Following are 4 news items worth noting from the week of July 20th:
Apple reports blowout iPhone sales in Q2, continuing to drive market - It was another record quarter, as Apple reported selling 5.2 million iPhones, bringing to 21.4 the total sold to date. This despite acknowledging temporary shortages during the quarter. The iPhone continues to revolutionize the mobile market, and from my standpoint is the key catalyst for both recording and consumption of mobile video. This market is poised for significant growth as new smartphones hit the market along with fixed monthly data plans. Apps like MLB.com At Bat 2009, which offers live streams of games, are certain to be hits and emulated widely.
8 minute video of Amazon's Jeff Bezos discussing lessons learned and Zappos acquisition - You couldn't miss news this week of Amazon acquiring Zappos for around $900M, its largest deal ever. Interestingly, Amazon posted a video on YouTube of Bezos discussing the deal, but not until he walked through several maxims of Amazon's success (obsess over customers, think long term, etc.). The video is extremely informal, with Bezos flipping hand-scrawled notes on an easel and improvising funny anecdotes. It has a slightly random feel (until he gets to the Zappos part, you start to wonder, what's the point of all this?), but I give Amazon and Bezos lots of credit for using video in a totally new way to communicate with stakeholders. I'd love to see more CEOs do the same.
Is Disney CEO Bob Iger serious about creating a subscription site for its online video? This week at Fortune's Brainstorm conference, Iger floated the idea that Disney will offer movies, TV shows and games for paying subscribers. The timing seems more than coincidental as Comcast gears up for its On Demand Online trial. Is Iger serious about this, or is it a head fake from Disney so it can try to negotiate incremental payments from Comcast and others seeking to distribute Disney content online? It's hard to tell, but I'd be curious to see what Disney has in mind for its possible subscription service. Consumers hate the idea of paying twice for anything (even paying once is not so popular), so if Disney is somehow going to create another window where they charge for access to content that's still on, or was recently on cable, that would be an awkward model.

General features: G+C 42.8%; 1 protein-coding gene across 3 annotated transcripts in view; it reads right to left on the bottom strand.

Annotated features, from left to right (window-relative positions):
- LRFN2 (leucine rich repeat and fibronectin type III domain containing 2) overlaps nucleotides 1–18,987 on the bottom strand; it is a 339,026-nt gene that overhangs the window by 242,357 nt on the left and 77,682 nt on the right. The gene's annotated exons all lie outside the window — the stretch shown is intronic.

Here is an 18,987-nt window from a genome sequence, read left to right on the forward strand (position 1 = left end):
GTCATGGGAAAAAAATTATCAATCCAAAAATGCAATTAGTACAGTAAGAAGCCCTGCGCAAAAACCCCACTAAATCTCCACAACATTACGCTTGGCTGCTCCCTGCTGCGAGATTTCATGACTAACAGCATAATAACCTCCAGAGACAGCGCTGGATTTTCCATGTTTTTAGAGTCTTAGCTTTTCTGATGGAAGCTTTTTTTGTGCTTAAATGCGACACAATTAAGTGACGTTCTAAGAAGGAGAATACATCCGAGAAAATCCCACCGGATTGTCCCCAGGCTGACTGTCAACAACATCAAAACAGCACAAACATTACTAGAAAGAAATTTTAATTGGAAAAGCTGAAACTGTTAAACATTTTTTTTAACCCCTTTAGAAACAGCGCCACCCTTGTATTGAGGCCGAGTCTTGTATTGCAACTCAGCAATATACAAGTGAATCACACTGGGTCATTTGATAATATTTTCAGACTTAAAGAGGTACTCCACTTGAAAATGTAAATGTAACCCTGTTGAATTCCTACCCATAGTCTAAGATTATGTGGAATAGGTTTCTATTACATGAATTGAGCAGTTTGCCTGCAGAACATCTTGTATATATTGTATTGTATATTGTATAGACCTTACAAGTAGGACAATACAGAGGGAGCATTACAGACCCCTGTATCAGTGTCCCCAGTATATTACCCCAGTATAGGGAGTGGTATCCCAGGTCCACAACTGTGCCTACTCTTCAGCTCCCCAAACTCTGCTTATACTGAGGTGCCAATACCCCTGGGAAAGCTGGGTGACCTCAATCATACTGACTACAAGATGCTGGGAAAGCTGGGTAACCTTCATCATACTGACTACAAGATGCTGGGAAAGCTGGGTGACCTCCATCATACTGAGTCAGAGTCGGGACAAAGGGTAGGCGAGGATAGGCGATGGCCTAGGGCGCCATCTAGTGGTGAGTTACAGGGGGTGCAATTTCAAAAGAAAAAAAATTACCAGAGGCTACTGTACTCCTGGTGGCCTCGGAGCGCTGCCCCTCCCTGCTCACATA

"Mad Men" coming to Comcast's On Demand Online trial - Speaking of the Comcast trial, I was thrilled to hear from David Evans, SVP of Broadband at Rainbow Media (owners of AMC, the network behind Mad Men) at yesterday's CTAM Teleseminar that the show will be included in Comcast's trial and presumably in rollout. David is very bullish on online distribution and the larger TV Everywhere concept, though cautioned that there are many rights-related issues still hanging out there. I'm a huge Mad Men fan (whose new season starts on Aug 16th) and the idea that I don't have to worry about recording each episode or managing space on my DVR, and that I can watch remotely when I'm on the road, all underscore TV Everywhere's value.